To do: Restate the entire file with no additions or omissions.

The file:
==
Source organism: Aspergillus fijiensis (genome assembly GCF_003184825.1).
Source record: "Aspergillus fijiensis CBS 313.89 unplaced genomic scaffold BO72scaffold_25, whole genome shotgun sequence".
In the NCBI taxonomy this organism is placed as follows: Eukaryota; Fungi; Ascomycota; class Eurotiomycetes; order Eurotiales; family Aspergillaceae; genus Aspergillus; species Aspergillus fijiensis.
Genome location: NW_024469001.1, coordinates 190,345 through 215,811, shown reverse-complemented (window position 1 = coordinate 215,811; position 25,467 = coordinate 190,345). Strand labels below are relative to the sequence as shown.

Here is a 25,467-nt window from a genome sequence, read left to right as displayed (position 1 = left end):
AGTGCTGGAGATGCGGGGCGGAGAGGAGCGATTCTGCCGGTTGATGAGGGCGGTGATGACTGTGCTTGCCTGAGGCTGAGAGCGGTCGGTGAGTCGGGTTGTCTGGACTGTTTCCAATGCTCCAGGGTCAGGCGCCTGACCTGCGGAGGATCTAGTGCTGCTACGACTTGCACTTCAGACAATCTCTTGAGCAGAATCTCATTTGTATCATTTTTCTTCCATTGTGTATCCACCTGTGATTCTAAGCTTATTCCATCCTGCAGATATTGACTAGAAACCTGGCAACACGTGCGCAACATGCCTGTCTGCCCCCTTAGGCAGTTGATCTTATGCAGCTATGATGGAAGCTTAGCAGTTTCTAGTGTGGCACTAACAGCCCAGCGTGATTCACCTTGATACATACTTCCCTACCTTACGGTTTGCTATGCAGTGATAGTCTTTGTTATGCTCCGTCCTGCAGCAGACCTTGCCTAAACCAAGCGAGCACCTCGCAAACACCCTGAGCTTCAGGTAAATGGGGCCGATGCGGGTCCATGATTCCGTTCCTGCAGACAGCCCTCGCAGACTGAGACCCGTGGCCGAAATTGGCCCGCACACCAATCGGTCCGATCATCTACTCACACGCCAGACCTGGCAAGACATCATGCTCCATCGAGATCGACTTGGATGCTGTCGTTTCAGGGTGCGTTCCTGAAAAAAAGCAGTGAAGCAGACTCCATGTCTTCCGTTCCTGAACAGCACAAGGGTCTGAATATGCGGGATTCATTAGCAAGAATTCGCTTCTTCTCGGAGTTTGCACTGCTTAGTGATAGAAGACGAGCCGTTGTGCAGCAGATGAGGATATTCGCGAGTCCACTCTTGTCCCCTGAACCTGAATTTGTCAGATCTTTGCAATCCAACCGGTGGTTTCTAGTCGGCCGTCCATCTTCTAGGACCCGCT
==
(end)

Source organism: Aspergillus fijiensis (genome assembly GCF_003184825.1).
Source record: "Aspergillus fijiensis CBS 313.89 unplaced genomic scaffold BO72scaffold_25, whole genome shotgun sequence".
In the NCBI taxonomy this organism is placed as follows: Eukaryota; Fungi; Ascomycota; class Eurotiomycetes; order Eurotiales; family Aspergillaceae; genus Aspergillus; species Aspergillus fijiensis.
Genome location: NW_024469001.1, coordinates 190,345 through 215,811, shown reverse-complemented (window position 1 = coordinate 215,811; position 25,467 = coordinate 190,345). Strand labels below are relative to the sequence as shown.

Here is a 25,467-nt window from a genome sequence, read left to right as displayed (position 1 = left end):
AGTGCTGGAGATGCGGGGCGGAGAGGAGCGATTCTGCCGGTTGATGAGGGCGGTGATGACTGTGCTTGCCTGAGGCTGAGAGCGGTCGGTGAGTCGGGTTGTCTGGACTGTTTCCAATGCTCCAGGGTCAGGCGCCTGACCTGCGGAGGATCTAGTGCTGCTACGACTTGCACTTCAGACAATCTCTTGAGCAGAATCTCATTTGTATCATTTTTCTTCCATTGTGTATCCACCTGTGATTCTAAGCTTATTCCATCCTGCAGATATTGACTAGAAACCTGGCAACACGTGCGCAACATGCCTGTCTGCCCCCTTAGGCAGTTGATCTTATGCAGCTATGATGGAAGCTTAGCAGTTTCTAGTGTGGCACTAACAGCCCAGCGTGATTCACCTTGATACATACTTCCCTACCTTACGGTTTGCTATGCAGTGATAGTCTTTGTTATGCTCCGTCCTGCAGCAGACCTTGCCTAAACCAAGCGAGCACCTCGCAAACACCCTGAGCTTCAGGTAAATGGGGCCGATGCGGGTCCATGATTCCGTTCCTGCAGACAGCCCTCGCAGACTGAGACCCGTGGCCGAAATTGGCCCGCACACCAATCGGTCCGATCATCTACTCACACGCCAGACCTGGCAAGACATCATGCTCCATCGAGATCGACTTGGATGCTGTCGTTTCAGGGTGCGTTCCTGAAAAAAAGCAGTGAAGCAGACTCCATGTCTTCCGTTCCTGAACAGCACAAGGGTCTGAATATGCGGGATTCATTAGCAAGAATTCGCTTCTTCTCGGAGTTTGCACTGCTTAGTGATAGAAGACGAGCCGTTGTGCAGCAGATGAGGATATTCGCGAGTCCACTCTTGTCCCCTGAACCTGAATTTGTCAGATCTTTGCAATCCAACCGGTGGTTTCTAGTCGGCCGTCCATCTTCTAGGACCCGCT